Frantisek Zdenek Eberl
(1887 - 1962)
Frantisek Zdenek Eberl was active/lived in France, Poland, Czech Republic. Frantisek Eberl is known for Nudes, and city life painting.
Frantisek Zdenek Eberl
Biography from Adolf Loos Apartment & Gallery
Frantisek Zdenek Eberl was born in 1887, in Prague, Czechoslovakia. Frantisek worked mainly in Paris where he enjoyed several single artist exhibitions. The legendary art dealer Berthe Weill took an interest in Frantisek and included him in numerous exhibits at her Paris gallery. Frantisek became a member of the Salon des Artistes Independents.
Although known for his sensual nudes, it was first and foremost Frantisek Eberl's authentic depiction of Monmartre's gritty night life atmosphere with its prostitutes, gamblers, drug addicts and alcoholics that promoted his fame. In these works, Frantisek never compromised his subjects but rather expressed their full humanity in his paintings. This distinguished him among the painters of his time.
Frantisek Eberl died in 1962.
Biography from Papillon Gallery
Eberl was born in Prague in 1887. He studied at the Academy of Fine Arts in Prague beginning in 1903, but left in 1905 to travel Europe.
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After periods in Stockholm, Munich, and Amsterdam he arrived in the Montmartre district of Paris in 1911. He began exhibiting in the Paris Salons in 1913, but in 1914 he volunteered for the French Army and served through the war.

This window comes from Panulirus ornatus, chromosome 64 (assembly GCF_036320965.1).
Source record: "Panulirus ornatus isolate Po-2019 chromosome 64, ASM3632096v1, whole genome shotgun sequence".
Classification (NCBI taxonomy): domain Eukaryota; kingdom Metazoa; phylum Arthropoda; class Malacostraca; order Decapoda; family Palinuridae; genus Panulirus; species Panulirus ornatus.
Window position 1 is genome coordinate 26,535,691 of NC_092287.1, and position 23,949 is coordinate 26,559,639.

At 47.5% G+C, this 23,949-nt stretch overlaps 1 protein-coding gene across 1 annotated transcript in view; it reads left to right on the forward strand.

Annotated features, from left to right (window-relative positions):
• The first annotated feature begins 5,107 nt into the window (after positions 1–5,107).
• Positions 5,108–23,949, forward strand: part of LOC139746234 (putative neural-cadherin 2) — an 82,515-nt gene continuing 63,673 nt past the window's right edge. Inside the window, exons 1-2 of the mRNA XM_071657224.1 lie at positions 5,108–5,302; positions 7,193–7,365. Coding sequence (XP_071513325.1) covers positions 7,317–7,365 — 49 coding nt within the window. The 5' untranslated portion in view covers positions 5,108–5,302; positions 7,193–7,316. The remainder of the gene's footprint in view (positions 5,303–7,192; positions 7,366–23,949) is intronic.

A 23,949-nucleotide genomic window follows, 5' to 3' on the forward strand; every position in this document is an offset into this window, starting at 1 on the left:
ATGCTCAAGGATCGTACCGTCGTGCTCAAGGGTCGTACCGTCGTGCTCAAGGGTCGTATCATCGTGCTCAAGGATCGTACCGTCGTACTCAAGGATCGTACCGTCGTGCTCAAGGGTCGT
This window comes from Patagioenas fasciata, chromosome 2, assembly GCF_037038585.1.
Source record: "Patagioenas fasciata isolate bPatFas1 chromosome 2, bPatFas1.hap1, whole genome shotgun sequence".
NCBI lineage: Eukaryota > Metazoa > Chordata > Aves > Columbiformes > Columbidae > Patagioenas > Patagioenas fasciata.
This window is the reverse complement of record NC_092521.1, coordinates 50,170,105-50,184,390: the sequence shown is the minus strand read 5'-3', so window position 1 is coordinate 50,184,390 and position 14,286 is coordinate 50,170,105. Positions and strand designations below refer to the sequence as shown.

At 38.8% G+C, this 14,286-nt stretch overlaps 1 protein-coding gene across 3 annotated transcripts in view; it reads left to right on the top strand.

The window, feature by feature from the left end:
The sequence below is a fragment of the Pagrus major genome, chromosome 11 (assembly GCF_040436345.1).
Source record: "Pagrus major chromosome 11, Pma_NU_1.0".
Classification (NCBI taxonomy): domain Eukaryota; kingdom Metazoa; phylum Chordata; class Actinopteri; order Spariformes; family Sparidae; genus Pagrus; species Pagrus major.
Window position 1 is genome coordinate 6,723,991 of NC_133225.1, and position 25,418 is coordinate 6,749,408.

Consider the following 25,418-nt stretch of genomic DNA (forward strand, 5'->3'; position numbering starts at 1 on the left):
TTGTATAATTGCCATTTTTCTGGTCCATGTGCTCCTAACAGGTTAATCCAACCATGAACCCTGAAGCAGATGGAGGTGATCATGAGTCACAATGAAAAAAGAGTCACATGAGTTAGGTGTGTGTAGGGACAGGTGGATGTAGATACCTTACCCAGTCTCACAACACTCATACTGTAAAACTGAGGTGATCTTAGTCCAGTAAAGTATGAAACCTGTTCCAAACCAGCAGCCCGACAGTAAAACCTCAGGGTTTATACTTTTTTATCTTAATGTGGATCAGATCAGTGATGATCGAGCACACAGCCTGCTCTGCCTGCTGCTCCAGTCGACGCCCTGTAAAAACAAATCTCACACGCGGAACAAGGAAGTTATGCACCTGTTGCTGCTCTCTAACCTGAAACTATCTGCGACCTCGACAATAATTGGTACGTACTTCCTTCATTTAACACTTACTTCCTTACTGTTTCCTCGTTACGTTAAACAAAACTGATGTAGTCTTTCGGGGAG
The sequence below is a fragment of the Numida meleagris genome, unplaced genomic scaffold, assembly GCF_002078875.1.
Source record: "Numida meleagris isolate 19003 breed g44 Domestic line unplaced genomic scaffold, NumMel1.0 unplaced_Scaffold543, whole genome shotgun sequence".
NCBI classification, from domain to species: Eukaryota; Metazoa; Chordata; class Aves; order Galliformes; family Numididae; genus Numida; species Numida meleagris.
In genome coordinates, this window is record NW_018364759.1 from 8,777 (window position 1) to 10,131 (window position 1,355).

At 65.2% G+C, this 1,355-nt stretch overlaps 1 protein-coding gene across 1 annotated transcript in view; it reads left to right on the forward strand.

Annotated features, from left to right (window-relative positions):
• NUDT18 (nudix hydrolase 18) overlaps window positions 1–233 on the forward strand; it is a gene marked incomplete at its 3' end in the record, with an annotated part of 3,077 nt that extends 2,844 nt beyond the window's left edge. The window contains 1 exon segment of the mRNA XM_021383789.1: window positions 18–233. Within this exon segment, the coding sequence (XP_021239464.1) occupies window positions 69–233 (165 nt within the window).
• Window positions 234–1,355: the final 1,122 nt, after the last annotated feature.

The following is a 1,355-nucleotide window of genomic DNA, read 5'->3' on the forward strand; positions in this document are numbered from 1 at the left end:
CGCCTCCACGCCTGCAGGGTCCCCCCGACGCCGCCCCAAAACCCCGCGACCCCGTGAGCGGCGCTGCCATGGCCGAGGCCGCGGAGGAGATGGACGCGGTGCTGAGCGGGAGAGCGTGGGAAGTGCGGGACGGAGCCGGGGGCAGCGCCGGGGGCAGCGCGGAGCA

After the war he resumed his artistic career with an exhibition at the Galerie Ève Adam in Paris. He exhibited continuously throughout the rest of his life at numerous Paris galleries including Bernheim-Jeune and Berthe Weill, and at the Salon Des Indépendants, Salon des Tuileries, Salon Nationale des Beaux-Arts, and the Salon D'Automne.
In 1925, he exhibited at the Royal Academy in London. Eberl was awarded Chevalier de la Légion d'Honneur in 1928. Throughout the 1930's, Eberl exhibited in Paris, and in 1938 he showed an anti-Nazi painting at the Salon d'Automne. He went to Monaco where he was active in the Resistance, he returned to Paris, and in 1946 he had an exhibition at Galerie Pétridès.
The Museum of Montmartre has had two retrospective exhibitions of Eberl's work, one in 1973 and again in 1987. Eberl painted a particular cross section of society, focusing on prostitutes, card players, tough-looking working people, and nude models. As one historian remarked it was the "Montmartre of Pleasure and of Crime."
Over a long career he developed a very distinctive style which makes his paintings instantly identifiable to those familiar with his work. Apart from the particular subject matter, Eberl had a distinctive color palette which made generous use of earthy tones of browns and reds, and the eyes of his subjects are almost always quite stylized, oversized, almond shaped and very dark.
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